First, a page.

Windows Thread Synchronization 26

 

 

 

 

 

Using Waitable Timers with an Asynchronous Procedure Call Program Example

 

The following example associates an asynchronous procedure call (APC) function, also known as a completion routine, with a waitable timer when the timer is set. The address of the completion routine is the fourth parameter to the SetWaitableTimer() function. The fifth parameter is a void pointer that you can use to pass arguments to the completion routine. The completion routine will be executed by the same thread that called SetWaitableTimer(). This thread must be in an alertable state to execute the completion routine. It accomplishes this by calling the SleepEx() function, which is an alertable function. Each thread has an APC queue. If there is an entry in the thread's APC queue at the time that one of the alertable functions is called, the thread is not put to sleep. Instead, the entry is removed from the APC queue and the completion routine is called. If no entry exists in the APC queue, the thread is suspended until the wait is satisfied. The wait can be satisfied by adding an entry to the APC queue, by a timeout, or by a handle becoming signaled. If the wait is satisfied by an entry in the APC queue, the thread is awakened and the completion routine is called. In this case, the return value of the function is WAIT_IO_COMPLETION.

After the completion routine is executed, the system checks for another entry in the APC queue to process. An alertable function will return only after all APC entries have been processed. Therefore, if entries are being added to the APC queue faster than they can be processed, it is possible that a call to an alertable function will never return. This is especially possible with waitable timers, if the period is shorter than the amount of time required to execute the completion routine. When you are using a waitable timer with an APC, the thread that sets the timer should not wait on the handle of the timer. By doing so, you would cause the thread to wake up as a result of the timer becoming signaled rather than as the result of an entry being added to the APC queue. As a result, the thread is no longer in an alertable state and the completion routine is not called. In the following code, the call to SleepEx() awakens the thread when an entry is added to the thread's APC queue after the timer is set to the signaled state.

Create a new empty Win32 console application project. Give a suitable project name and change the project location if needed.

 

Using Waitable Timers with an Asynchronous Procedure Call Program Example: Creating new Win32 empty console mode application project

 

Then, add the source file and give it a suitable name.

 

Using Waitable Timers with an Asynchronous Procedure Call Program Example: Adding new C++ source file to the Win32 C++ project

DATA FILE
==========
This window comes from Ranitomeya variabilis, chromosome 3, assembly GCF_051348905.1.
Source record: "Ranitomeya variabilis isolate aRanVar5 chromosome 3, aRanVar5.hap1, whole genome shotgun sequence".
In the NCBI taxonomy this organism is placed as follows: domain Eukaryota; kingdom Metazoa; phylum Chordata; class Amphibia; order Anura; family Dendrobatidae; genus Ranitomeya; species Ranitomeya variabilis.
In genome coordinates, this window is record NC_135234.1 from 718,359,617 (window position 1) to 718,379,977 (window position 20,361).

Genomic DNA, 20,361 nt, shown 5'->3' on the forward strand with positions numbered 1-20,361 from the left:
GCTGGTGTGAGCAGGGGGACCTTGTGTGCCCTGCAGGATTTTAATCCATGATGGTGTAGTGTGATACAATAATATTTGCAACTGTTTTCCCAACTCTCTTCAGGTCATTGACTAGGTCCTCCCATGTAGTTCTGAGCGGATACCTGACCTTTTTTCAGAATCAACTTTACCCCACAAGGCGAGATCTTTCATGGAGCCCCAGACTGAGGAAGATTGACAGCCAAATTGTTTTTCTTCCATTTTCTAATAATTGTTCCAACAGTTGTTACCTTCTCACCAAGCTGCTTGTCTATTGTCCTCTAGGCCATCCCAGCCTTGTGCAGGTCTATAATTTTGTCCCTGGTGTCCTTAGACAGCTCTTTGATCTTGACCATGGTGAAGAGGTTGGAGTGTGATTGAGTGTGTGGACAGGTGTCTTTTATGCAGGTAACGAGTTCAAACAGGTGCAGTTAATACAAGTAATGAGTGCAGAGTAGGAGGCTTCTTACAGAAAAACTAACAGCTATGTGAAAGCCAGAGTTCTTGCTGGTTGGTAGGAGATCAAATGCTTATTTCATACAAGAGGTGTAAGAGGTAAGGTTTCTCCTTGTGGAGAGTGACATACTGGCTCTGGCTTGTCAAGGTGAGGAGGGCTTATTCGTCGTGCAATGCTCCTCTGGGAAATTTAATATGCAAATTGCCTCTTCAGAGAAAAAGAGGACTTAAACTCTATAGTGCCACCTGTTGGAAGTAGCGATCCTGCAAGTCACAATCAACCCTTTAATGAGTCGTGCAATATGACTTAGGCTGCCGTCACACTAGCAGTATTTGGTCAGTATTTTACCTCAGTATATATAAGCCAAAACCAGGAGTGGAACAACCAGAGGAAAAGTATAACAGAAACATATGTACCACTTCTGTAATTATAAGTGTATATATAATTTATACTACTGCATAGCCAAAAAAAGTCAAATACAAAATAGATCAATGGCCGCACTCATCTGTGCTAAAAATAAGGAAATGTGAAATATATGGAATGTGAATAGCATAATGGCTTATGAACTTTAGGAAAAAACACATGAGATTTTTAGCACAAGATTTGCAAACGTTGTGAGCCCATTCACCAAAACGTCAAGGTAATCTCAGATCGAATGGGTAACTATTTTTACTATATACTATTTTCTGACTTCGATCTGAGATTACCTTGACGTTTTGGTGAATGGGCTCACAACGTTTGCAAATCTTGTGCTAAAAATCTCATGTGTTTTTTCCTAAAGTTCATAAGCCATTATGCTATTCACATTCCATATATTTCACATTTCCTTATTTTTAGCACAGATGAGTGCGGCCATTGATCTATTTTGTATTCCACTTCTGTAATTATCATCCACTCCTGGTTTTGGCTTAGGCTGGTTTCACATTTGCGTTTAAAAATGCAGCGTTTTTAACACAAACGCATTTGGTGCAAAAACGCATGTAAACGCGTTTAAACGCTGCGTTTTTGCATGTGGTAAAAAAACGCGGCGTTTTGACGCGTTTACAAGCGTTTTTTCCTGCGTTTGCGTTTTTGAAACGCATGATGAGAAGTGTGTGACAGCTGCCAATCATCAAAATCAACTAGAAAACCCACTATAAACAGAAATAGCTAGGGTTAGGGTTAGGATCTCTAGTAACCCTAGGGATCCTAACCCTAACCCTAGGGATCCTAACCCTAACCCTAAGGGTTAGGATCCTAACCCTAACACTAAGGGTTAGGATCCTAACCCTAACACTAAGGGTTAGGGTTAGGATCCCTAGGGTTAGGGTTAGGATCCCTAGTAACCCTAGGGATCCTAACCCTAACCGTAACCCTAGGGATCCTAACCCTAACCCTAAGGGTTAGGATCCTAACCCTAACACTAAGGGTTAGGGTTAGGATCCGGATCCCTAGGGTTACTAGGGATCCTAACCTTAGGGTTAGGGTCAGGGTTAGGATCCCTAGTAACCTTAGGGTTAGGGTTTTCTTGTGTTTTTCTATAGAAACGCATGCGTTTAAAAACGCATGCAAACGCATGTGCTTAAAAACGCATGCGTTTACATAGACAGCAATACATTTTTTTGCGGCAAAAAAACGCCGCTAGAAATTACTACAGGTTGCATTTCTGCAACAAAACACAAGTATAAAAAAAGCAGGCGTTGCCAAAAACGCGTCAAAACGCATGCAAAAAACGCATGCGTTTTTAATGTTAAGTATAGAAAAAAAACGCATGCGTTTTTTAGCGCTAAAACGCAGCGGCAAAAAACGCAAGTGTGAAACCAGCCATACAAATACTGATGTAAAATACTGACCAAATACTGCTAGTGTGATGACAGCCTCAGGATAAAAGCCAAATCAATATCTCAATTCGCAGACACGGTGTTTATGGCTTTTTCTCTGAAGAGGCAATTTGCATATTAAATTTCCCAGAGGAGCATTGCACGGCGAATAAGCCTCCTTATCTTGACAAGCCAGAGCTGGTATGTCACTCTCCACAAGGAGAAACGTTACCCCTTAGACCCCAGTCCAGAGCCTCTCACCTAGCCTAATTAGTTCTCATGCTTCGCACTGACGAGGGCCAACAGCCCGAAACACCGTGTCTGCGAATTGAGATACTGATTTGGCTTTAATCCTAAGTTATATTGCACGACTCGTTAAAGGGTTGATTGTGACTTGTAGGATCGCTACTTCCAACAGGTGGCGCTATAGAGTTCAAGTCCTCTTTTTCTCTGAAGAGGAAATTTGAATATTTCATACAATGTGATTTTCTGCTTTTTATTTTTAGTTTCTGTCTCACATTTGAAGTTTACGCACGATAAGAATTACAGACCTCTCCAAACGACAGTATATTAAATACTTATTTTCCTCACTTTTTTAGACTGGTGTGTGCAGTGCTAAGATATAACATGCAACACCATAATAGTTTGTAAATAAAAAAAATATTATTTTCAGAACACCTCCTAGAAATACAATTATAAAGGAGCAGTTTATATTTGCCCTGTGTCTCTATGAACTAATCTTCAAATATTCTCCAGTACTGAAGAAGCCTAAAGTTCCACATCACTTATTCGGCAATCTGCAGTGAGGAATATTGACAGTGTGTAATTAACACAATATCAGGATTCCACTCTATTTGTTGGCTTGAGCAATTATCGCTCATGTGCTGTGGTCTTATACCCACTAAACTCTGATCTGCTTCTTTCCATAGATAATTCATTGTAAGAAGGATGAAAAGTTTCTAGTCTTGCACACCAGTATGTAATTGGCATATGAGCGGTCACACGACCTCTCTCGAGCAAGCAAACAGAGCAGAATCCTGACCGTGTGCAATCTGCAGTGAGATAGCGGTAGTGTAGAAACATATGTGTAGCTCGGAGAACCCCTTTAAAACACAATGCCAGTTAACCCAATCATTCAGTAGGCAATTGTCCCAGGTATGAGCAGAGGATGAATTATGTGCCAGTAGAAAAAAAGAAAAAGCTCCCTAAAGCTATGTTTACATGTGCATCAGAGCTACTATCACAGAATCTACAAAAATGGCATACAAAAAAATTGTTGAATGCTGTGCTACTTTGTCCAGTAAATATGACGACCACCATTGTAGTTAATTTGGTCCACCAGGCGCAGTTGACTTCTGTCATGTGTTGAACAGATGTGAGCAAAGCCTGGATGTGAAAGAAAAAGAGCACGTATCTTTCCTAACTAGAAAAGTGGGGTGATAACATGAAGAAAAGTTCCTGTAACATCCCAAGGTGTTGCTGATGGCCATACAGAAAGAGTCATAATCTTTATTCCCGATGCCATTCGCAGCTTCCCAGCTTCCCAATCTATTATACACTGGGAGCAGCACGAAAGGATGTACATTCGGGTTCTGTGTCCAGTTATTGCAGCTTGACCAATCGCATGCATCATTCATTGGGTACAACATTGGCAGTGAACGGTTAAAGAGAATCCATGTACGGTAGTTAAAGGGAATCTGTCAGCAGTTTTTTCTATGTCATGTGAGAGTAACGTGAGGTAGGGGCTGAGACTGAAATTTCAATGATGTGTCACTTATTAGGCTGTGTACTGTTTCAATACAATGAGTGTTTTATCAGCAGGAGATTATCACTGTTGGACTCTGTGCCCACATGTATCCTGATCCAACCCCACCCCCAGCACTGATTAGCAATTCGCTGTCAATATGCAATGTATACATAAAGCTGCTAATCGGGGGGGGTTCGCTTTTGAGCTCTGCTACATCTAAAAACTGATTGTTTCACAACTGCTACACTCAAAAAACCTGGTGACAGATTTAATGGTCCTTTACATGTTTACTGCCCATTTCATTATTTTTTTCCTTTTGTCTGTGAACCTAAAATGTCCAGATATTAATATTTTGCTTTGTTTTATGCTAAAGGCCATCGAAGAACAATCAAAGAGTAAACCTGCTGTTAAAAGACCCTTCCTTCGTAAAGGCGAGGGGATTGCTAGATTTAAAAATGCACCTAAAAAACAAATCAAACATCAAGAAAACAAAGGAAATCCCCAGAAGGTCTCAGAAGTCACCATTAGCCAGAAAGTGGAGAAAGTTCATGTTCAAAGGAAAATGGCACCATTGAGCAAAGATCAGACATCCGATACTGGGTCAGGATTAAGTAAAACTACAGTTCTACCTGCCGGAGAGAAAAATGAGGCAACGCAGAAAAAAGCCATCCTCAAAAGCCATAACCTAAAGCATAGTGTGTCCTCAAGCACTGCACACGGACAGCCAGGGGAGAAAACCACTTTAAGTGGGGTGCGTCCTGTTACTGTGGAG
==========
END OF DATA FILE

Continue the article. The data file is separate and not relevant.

Next, add the following source code.

 

#include <windows.h>

#include <stdio.h>

 

#define _SECOND 10000000

 

// struct

typedef struct _MYDATA {

   TCHAR *szText;

   DWORD dwValue;

} MYDATA;

 

// callback function

void CALLBACK TimerAPCProc(

   LPVOID lpArg,               // Data value

   DWORD dwTimerLowValue,      // Timer low value

   DWORD dwTimerHighValue )    // Timer high value

 

{

   MYDATA *pMyData = (MYDATA *)lpArg;

   static int i= 1;

 

   wprintf(L"TimerAPCProc() #%d callback function\nMessage: %s\nValue: %d\n\n", i, pMyData->szText, pMyData->dwValue);

   i++;

   MessageBeep(0);

}

 

void wmain( void )

{

   HANDLE          hTimer;

   BOOL            bSuccess;

   __int64         qwDueTime;

   LARGE_INTEGER   liDueTime;

   MYDATA          MyData;

 

   MyData.szText = L"This is my data";

   MyData.dwValue = 100;

 

   hTimer = CreateWaitableTimer(

           NULL,              // Default security attributes

           FALSE,             // Create auto-reset timer

           L"MyTimer");       // Name of waitable timer

   if (hTimer != NULL)

   {

         wprintf(L"CreateWaitableTimer() should be fine...\n");

      __try

      {

         // Create an integer that will be used to signal the timer 5 seconds from now.

         qwDueTime = -5 * _SECOND;

         // Copy the relative time into a LARGE_INTEGER.

         liDueTime.LowPart  = (DWORD) ( qwDueTime & 0xFFFFFFFF );

         liDueTime.HighPart = (LONG)  ( qwDueTime >> 32 );

 

         bSuccess = SetWaitableTimer(

            hTimer,           // Handle to the timer object

            &liDueTime,       // When timer will become signaled

            2000,             // Periodic timer interval of 2 seconds

            TimerAPCProc,     // Completion routine

            &MyData,          // Argument to the completion routine

            FALSE );          // Do not restore a suspended system

 

         if (bSuccess)

         {

            wprintf(L"SetWaitableTimer() should be OK! Waiting to signal...\n\n");

            for ( ; MyData.dwValue < 1000; MyData.dwValue += 100 )

            {

               SleepEx(

                  INFINITE,     // Wait forever

                  TRUE );       // Put thread in an alertable state

            }

         }

         else

         {

            wprintf(L"SetWaitableTimer() failed with error %d\n", GetLastError());

         }

      }

      __finally

      {

         if(CloseHandle(hTimer) != 0)

                   wprintf(L"hTimer handle was closed successfully!\n");

             else

                   wprintf(L"Failed to clode hTimer handle, error %d", GetLastError());

      }

   }

   else

   {

      wprintf(L"CreateWaitableTimer() failed with error %d\n", GetLastError());

   }

}

 

Build and run the project. The following screenshot is a sample output.

 

Using Waitable Timers with an Asynchronous Procedure Call Program Example: A sample console program output

 

 

 

 

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